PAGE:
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Cup with Love project carries Girl Scouts' message of hope

Each Girl Scout selected her own paint colors and created her own unique design, as Kaelei Olson demonstrates.1 / 2
These handpainted cups await glazing and firing at Cat River Kilns before delivery to newly diagnosed cancer patients.2 / 2

Few can say their lives are wholly untouched by cancer. Too many of us know a grandfather, a mother, a child or perhaps a friend who has had to battle the dreaded disease.

Local Girl Scouts have begun extending a message of hope to cancer survivors undergoing treatment. They are collecting tea cups and enclosing a small assortment of presents - tea bags, hot cocoa, note cards, hand lotion, teddy bears, angel worry stones and candy among them. The cheerful bundles of encouragement will then be distributed by St. Joseph's Area Health Services to local cancer patients.

The community service project is in partnership with the Cup With Love Project, a non-profit organization based in Sacramento, California. Inspired by simple, but thoughtful acts of kindness bestowed upon her during her cancer treatment, Cup With Love founder Molly Ximenez decided to share that same compassion with other newly diagnosed cancer patients. Her vision led to the formal creation of the Cup With Love Project in 2005. Thanks both to the continued efforts of Ximenez and a band of dedicated volunteers, they have provided gifts to thousands of cancer patients in northern California.

The involvement of Park Rapids Girl Scouts is unique: it's the first pilot project in the nation.

Girl Scout leader Cat Schermeister, a potter by trade and owner of Cat River Kilns, read about the Cup With Love Project in one of her many pottery catalogs. She recruited fellow Girl Scout leader Shannon Geisen-Bolton.

"I immediately agreed this would be a perfect project for our Girl Scouts, and the community's response has been wonderful," said Geisen-Bolton.

Local businesses - Walmart, Ben Franklin and J&B Foods - generously donated items for the project, thus far. Responding to a classified ad, numerous community members have stepped forward and contributed beautiful tea cups, saucers and mugs.

"I've been astounded at the beauty of the donated tea cups and touched that some of the givers are cancer survivors themselves," said Geisen-Bolton.

Sixteen Girl Scouts recently gathered for a day camp dedicated to better understanding cancer and teaching compassion for others. Activities included the award-winning "Zink the Zebra" program, featuring a book written by an 11-year-old girl in the midst of her own battle with cancer. Kelly Weils tells the tale of a zebra with spots instead of stripes who learns that being different can be a positive experience. Weils wrote the story when her peers withdrew their friendship during her cancer treatment. She lost her battle with bone cancer in 1993.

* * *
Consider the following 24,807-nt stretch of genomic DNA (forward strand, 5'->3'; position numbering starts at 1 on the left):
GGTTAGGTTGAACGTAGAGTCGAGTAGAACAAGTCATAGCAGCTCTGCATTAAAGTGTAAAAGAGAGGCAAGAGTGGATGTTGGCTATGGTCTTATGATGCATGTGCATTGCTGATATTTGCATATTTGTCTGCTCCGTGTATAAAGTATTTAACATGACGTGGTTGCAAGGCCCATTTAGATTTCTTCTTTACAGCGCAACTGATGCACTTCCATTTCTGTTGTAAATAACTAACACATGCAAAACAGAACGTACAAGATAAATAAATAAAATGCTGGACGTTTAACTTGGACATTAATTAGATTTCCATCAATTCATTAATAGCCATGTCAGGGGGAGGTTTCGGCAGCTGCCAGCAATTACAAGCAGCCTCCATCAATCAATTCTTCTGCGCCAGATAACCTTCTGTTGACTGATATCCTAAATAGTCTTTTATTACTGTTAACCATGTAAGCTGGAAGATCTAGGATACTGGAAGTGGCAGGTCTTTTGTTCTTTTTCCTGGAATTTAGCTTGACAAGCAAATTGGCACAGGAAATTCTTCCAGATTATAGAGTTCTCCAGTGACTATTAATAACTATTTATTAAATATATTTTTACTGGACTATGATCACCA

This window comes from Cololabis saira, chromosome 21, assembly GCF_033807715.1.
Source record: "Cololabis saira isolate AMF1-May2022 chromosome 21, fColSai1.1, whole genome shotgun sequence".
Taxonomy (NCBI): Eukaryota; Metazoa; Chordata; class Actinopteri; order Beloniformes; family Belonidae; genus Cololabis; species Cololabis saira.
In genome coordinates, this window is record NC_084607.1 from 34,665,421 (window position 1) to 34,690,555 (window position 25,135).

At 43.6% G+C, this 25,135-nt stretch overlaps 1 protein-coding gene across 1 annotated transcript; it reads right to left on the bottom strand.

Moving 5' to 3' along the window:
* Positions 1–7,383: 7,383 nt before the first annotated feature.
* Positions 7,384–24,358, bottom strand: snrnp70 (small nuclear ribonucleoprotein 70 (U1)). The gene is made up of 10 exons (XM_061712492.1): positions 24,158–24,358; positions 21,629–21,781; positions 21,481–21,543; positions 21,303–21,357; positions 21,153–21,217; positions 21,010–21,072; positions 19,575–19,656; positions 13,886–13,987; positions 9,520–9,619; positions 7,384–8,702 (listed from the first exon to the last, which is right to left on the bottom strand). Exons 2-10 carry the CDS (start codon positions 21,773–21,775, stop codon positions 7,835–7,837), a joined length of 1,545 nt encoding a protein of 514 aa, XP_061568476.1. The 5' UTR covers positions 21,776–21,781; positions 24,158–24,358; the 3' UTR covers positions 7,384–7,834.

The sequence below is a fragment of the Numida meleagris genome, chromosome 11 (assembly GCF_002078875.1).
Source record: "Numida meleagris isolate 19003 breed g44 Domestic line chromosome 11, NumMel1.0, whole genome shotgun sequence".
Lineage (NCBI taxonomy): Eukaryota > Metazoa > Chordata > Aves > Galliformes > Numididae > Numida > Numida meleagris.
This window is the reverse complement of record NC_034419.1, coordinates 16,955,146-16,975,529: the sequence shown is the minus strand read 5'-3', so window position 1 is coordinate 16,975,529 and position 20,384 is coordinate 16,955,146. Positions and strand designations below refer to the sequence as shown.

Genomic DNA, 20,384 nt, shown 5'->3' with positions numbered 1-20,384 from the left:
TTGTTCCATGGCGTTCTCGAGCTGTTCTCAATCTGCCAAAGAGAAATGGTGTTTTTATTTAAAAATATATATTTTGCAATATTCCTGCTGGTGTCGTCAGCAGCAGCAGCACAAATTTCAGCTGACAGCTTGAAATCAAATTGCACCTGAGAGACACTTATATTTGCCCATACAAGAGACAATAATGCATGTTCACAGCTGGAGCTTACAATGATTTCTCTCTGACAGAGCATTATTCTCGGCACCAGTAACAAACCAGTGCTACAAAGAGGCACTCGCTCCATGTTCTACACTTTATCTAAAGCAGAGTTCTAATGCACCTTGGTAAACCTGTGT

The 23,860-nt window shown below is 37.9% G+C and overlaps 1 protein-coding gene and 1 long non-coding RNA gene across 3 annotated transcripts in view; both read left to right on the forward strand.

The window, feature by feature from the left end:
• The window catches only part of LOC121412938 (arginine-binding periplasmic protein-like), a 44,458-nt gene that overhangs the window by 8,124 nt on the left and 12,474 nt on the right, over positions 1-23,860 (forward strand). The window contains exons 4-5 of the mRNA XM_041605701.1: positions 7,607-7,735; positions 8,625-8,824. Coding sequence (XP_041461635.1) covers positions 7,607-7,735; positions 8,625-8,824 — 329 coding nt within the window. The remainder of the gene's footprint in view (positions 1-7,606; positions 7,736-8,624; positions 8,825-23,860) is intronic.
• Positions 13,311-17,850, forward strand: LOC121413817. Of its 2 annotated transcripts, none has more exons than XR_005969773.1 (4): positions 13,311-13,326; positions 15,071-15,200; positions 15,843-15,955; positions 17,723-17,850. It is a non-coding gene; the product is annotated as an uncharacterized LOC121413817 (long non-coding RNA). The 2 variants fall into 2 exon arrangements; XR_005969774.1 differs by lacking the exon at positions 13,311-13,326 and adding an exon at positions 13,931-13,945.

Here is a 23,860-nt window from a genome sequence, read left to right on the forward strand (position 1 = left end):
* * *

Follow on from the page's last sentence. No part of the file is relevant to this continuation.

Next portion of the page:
"Just seeing them painting their cups as they carried on conversations about people they knew going through cancer treatments and how their cups were going to make someone very happy, well, that just brings tears of hope to your eyes that some day there will be a cure for all cancer," said Maria Kohrs, a Park Rapids Girl Scout leader who co-organized the day camp with Stephanie Lippert, a parent of a Girl Scout.

"I have a grandma that survived breast cancer and another grandma that passed away because of cancer when I was the same age as some of these girls," said Kohrs.

Today, over 300 Girl Scout Councils across the country and overseas are using Zink the Zebra activities to help girls embrace differences and build self-esteem.

The Girl Scouts also handpainted specially ordered mugs for the Cup With Love Project. Schermeister is glazing and firing the mugs, which will be paired with gifts at Girl Scout registration night on Sept. 16.

Included in the care package is a bookmark with a special message from Ximenez.

"The angels heard of your cancer journey and gathered in flight to reach you," she writes. "As you hold this cup know that it is filled with love, hope and courage, and if you close your eyes and be still, you may hear the rustling of angel's wings that surround you as they guard you in all your ways."

Geisen-Bolton expects the Cup With Love Project to be an ongoing effort for local Girl Scout troops. For more information or to make a donation, contact her at 732-3364 or visit If you know someone in the Park Rapids area who was recently diagnosed with cancer and would like to request a cup, contact Liz Shaw, communication/ development coordinator at St. Joseph's Area Health Services, at 237-5423 or visit the Cup With Love Project website.